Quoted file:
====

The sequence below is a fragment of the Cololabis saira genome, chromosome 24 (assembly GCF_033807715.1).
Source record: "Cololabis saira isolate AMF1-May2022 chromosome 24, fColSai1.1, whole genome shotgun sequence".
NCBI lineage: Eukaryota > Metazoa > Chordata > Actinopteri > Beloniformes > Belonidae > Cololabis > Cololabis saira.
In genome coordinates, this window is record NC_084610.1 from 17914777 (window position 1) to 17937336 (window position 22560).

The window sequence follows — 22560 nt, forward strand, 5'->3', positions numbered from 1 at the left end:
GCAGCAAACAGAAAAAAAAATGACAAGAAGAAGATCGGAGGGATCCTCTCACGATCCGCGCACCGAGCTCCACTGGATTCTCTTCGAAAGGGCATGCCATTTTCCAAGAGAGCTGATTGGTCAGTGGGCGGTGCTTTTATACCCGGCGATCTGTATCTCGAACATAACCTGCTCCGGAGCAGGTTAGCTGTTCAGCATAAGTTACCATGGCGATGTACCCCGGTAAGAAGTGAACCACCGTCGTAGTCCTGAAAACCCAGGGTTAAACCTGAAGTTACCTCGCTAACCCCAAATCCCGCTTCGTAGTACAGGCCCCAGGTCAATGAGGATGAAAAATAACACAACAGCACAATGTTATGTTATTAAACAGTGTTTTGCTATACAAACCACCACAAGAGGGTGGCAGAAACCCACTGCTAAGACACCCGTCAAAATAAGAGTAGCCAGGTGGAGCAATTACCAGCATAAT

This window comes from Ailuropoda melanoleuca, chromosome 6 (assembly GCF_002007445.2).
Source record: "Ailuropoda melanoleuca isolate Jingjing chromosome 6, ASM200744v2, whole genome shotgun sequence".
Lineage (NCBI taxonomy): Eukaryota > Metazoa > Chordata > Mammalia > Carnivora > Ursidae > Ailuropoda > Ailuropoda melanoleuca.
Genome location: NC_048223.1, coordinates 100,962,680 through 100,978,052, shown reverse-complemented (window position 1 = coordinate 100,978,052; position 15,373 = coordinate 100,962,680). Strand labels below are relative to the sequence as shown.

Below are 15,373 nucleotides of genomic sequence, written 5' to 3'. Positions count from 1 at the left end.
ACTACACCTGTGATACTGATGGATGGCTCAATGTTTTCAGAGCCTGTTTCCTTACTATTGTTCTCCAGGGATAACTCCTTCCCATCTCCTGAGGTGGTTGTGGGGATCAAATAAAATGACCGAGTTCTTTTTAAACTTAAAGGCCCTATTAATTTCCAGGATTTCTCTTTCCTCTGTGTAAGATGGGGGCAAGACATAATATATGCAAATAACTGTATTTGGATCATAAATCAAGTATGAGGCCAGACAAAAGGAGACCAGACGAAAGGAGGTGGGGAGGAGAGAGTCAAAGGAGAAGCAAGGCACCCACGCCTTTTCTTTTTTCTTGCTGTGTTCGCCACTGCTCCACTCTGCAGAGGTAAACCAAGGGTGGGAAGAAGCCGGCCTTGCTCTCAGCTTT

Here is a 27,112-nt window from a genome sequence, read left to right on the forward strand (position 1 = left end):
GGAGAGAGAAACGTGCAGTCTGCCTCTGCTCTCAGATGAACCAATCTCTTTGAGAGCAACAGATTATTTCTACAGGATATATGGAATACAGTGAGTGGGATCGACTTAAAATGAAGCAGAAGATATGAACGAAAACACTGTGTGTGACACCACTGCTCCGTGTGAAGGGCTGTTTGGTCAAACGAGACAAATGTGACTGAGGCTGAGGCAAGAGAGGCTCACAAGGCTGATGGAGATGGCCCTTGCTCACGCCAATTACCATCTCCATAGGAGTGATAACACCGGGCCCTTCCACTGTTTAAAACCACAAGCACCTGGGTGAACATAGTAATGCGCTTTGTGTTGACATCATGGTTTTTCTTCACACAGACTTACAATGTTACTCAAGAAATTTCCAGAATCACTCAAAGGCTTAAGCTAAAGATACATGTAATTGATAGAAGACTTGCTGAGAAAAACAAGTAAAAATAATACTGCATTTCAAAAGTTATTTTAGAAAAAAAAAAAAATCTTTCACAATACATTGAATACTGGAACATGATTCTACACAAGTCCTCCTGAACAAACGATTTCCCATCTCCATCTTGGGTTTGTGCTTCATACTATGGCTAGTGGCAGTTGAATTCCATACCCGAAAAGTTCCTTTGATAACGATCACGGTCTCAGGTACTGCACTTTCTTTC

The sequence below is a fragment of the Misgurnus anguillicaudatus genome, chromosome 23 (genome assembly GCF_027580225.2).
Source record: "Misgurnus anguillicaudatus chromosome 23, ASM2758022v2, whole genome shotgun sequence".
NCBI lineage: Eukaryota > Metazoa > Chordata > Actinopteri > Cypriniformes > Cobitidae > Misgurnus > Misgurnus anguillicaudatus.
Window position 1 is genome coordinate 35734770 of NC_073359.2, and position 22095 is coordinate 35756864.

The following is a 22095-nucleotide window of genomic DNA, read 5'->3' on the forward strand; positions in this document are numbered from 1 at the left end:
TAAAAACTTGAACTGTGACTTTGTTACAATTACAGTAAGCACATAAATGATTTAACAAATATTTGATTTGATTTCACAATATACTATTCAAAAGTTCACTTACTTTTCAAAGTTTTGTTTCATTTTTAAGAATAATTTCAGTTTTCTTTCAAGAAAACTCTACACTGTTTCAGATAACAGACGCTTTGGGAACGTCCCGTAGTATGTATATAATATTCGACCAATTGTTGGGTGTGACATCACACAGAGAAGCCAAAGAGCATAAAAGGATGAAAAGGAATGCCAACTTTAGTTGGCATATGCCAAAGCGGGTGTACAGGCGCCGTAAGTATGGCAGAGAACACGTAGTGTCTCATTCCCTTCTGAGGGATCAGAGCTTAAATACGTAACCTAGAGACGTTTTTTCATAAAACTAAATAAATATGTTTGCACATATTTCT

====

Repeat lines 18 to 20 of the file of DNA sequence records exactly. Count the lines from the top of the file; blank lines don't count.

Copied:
Window position 1 is genome coordinate 35734770 of NC_073359.2, and position 22095 is coordinate 35756864.

The following is a 22095-nucleotide window of genomic DNA, read 5'->3' on the forward strand; positions in this document are numbered from 1 at the left end:
TAAAAACTTGAACTGTGACTTTGTTACAATTACAGTAAGCACATAAATGATTTAACAAATATTTGATTTGATTTCACAATATACTATTCAAAAGTTCACTTACTTTTCAAAGTTTTGTTTCATTTTTAAGAATAATTTCAGTTTTCTTTCAAGAAAACTCTACACTGTTTCAGATAACAGACGCTTTGGGAACGTCCCGTAGTATGTATATAATATTCGACCAATTGTTGGGTGTGACATCACACAGAGAAGCCAAAGAGCATAAAAGGATGAAAAGGAATGCCAACTTTAGTTGGCATATGCCAAAGCGGGTGTACAGGCGCCGTAAGTATGGCAGAGAACACGTAGTGTCTCATTCCCTTCTGAGGGATCAGAGCTTAAATACGTAACCTAGAGACGTTTTTTCATAAAACTAAATAAATATGTTTGCACATATTTCT